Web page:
Hindbeh bi zeit is one typical example of salad also falling in the meze category and using simple fresh ingredients. It can be quickly prepared at home. If you can’t find chicory in your region try to look for dandelions, both will result a light and simple salad, tangy with lemon juice and garnished with crisp onions.

Chicory salad – Hindbeh bi Zeit

Serves 4 – Preparation Time 20 minutes – Cooking Time 25 minutes

Ingredients

  • 1 bunch of fresh green chicory, washed and chopped coarsely
  • 2 tbsp vegetable oil
  • 1 cup onions, sliced
  • 1 tsp salt
  • 4 tbsp lemon juice
  • Olive oil, to taste

Preparation

  1. In a large pot, heat oil and add onions to fry. Let cook until golden. Reserve some for garnishing.
  2. Add the chicory and mix until well incorporated.
  3. Season with salt. Let cook, on low heat, for about 10 minutes.
  4. Turn off the heat and drizzle with lemon juice.
  5. Serve at room temperature with olive oil and lemon wedges.

Another variation of the recipe  you can add sugar while frying the onions or make caramelized onions instead. You will love this salad with toasted pine nuts as well; sprinkle a handful at the end of your preparation.

Kibbet La’teen or Pumpkin Kibbeh Balls

KibbehMayaOryanDubai is calling me again and I have to travel next weekend. My trips are getting closer with time and I’m kind of used to it now, it’s in the system!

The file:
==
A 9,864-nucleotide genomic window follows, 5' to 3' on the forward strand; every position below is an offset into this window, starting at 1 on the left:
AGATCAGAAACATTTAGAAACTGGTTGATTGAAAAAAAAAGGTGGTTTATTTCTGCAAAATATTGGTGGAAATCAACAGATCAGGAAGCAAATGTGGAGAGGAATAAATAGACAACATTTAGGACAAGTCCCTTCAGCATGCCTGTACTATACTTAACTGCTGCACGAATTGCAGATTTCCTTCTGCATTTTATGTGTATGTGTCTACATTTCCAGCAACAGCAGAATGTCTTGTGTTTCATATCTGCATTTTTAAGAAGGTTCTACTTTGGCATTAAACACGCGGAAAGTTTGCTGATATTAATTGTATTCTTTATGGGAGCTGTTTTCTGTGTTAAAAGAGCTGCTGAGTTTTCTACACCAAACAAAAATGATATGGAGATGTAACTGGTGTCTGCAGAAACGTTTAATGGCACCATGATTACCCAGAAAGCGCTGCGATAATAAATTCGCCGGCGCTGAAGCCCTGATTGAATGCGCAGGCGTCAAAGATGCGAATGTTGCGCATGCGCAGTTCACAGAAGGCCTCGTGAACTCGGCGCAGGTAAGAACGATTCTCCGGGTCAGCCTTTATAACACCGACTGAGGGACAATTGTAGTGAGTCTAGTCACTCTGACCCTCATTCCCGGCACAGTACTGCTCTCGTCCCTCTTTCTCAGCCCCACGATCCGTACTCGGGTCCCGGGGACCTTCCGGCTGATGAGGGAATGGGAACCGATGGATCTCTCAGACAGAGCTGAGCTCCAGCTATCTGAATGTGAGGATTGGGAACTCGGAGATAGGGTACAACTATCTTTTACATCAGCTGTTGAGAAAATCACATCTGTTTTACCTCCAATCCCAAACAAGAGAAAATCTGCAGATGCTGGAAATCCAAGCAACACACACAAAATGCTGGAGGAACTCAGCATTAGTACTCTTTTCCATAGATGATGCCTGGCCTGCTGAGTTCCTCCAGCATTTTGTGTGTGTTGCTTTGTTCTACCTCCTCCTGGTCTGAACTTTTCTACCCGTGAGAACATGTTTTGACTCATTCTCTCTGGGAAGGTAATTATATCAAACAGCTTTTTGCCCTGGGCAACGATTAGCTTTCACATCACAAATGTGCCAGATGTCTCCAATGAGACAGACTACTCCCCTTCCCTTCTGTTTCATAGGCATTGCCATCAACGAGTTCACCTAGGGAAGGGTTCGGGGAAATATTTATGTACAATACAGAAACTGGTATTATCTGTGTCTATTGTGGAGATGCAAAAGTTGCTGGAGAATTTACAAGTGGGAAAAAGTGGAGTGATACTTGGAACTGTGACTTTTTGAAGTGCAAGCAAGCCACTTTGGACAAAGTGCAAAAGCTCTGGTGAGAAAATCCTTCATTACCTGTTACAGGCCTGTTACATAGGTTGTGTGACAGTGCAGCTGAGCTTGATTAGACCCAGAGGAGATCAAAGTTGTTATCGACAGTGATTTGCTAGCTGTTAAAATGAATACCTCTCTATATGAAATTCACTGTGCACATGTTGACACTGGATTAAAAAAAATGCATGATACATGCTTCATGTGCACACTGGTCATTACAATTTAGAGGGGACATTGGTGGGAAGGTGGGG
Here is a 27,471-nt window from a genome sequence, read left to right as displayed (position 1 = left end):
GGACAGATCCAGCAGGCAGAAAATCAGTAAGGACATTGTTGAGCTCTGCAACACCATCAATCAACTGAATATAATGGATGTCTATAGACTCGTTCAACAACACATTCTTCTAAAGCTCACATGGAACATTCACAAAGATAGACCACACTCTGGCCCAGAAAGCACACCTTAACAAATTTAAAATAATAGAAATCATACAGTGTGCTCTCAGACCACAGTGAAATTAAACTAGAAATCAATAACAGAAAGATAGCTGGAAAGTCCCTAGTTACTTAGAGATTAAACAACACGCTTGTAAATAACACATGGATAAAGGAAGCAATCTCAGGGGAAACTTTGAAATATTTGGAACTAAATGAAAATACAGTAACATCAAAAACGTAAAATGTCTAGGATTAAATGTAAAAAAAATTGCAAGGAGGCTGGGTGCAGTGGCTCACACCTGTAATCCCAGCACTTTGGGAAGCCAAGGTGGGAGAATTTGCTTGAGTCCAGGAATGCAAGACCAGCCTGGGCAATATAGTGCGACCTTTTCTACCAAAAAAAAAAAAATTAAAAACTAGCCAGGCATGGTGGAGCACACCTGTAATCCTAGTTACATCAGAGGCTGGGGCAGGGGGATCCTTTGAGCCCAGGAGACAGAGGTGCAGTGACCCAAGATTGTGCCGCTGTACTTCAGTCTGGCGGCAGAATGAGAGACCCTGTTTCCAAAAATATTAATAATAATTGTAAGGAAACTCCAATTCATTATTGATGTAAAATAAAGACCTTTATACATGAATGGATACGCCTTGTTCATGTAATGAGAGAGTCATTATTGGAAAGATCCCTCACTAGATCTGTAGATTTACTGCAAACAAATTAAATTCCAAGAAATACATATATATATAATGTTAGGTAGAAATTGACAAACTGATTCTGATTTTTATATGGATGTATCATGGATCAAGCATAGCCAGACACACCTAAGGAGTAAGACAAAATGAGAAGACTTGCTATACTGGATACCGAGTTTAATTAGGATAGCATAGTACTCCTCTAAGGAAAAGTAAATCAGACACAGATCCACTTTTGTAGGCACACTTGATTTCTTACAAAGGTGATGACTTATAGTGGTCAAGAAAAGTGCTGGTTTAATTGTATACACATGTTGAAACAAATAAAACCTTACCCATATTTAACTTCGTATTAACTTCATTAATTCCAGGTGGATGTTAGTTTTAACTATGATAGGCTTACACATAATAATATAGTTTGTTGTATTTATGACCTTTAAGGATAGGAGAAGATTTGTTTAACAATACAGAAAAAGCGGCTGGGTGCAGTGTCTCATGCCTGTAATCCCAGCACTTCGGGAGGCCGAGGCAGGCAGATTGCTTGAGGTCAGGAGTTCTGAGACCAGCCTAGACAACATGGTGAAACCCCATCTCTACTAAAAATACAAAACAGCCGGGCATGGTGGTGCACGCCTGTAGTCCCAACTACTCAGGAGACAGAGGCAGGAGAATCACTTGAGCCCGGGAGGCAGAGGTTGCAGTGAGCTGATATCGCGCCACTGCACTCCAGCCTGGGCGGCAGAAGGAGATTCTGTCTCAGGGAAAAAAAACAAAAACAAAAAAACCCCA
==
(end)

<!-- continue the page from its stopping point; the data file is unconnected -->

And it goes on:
It’s actually in the entire family’s system (laughing). My mom offers her baby-sitting services before she accepts any invitation from her friends. My husband waits until I come back to travel so we don’t both leave the kids at the same time. My sisters cook always a little bit more to send it to us and my daughters have always a wish list of gifts ready for me to get them when I travel. I’m so blessed!

Thank you all for your support and for understanding how much I love what I do.

Well, everybody knows that when I’m not styling food, I’m still very busy doing everything else. I’m much more productive than every woman I know who has no job. I don’t know if it’s my energy that keeps me on the go, or simply the guilt feeling that I’ve been away from my family to work and I have to make it up for them. I exercise every day. I cook two meals (stirring in one hand and whatsApp-ing with the other). I tend to be the perfect wife, the fit mom, the present friend and the career woman.